Charcoal 活性炭

Charcoal has been used as a folk remedy as far back as recorded history. North American Indians used charcoal for the treatment of gas pains long before our forefathers came to this continent.

Homeopathic physicians have used charcoal throughout the world for more than 200 years.

Charcoal is rated in Category 1 (safe and effective) status by the FDA for acute toxic poisoning.

Charcoal has been an official remedy in the United States for at least 100 years, and was eliminated from the U.S. Pharmacopoeia about 1950, not because it was ineffective, but because of its general disuse in American medicine following the phenomenal growth of the drug industry.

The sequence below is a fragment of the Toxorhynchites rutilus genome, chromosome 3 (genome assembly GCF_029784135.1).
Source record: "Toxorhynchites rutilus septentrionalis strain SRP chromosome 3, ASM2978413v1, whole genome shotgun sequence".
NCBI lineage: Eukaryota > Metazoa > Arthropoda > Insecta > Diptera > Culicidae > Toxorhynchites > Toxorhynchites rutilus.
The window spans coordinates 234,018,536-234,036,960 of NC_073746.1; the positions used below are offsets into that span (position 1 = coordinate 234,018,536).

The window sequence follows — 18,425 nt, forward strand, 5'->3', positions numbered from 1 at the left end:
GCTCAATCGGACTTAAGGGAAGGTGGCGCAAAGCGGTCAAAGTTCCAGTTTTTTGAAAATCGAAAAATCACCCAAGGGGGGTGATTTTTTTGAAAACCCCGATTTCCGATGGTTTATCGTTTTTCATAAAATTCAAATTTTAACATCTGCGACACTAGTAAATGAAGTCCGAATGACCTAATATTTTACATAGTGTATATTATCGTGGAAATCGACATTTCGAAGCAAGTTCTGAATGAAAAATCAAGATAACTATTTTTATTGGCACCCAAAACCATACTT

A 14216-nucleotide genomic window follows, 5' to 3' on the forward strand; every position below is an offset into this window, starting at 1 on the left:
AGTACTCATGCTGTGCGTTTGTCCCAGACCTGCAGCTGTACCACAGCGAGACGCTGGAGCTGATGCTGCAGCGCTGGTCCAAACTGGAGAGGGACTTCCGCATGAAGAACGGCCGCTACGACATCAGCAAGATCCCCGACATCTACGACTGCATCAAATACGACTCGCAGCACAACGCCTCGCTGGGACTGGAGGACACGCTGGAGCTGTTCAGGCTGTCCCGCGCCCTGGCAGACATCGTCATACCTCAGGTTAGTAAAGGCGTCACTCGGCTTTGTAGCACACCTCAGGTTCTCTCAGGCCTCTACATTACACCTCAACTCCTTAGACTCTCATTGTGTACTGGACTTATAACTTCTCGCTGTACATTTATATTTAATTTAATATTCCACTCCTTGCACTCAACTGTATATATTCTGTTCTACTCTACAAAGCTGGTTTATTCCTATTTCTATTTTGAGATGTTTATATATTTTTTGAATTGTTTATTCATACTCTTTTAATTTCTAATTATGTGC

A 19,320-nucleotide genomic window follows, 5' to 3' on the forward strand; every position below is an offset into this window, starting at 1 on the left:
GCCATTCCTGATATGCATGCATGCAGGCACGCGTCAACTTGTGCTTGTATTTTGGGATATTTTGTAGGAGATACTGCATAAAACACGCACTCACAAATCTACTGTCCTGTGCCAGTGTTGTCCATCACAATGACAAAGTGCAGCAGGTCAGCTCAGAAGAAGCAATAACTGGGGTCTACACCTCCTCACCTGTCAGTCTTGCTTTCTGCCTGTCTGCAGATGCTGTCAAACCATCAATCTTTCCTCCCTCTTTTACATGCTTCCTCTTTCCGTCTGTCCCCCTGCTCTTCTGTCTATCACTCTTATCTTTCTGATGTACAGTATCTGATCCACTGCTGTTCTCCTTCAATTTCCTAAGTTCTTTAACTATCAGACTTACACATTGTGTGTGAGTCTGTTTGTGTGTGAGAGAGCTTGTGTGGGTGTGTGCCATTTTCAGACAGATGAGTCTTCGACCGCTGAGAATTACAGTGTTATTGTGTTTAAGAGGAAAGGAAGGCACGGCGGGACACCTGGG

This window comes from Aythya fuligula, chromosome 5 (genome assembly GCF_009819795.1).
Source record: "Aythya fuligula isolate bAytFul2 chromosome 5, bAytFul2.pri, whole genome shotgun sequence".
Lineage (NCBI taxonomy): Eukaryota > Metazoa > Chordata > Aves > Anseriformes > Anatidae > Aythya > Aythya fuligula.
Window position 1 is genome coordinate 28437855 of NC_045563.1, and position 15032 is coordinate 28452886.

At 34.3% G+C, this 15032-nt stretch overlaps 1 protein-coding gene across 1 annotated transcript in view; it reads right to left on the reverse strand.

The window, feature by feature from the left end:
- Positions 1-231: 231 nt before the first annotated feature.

The light and fluffy black powder of charcoal has been used as a officially recognized antidote since the 19th century.

It is easy to make by a destructive distillation of organic materials such as wood pulp, petroleum coke, coals, peat, sawdust, wood char, paper mill waste, bone, and coconut shells.

Any kind of wood such as willow, eucalyptus, pine, oak and others are adequate sources of wood charcoal. Charcoals made from vegetable materials such as wood and coal contains about 90% carbon.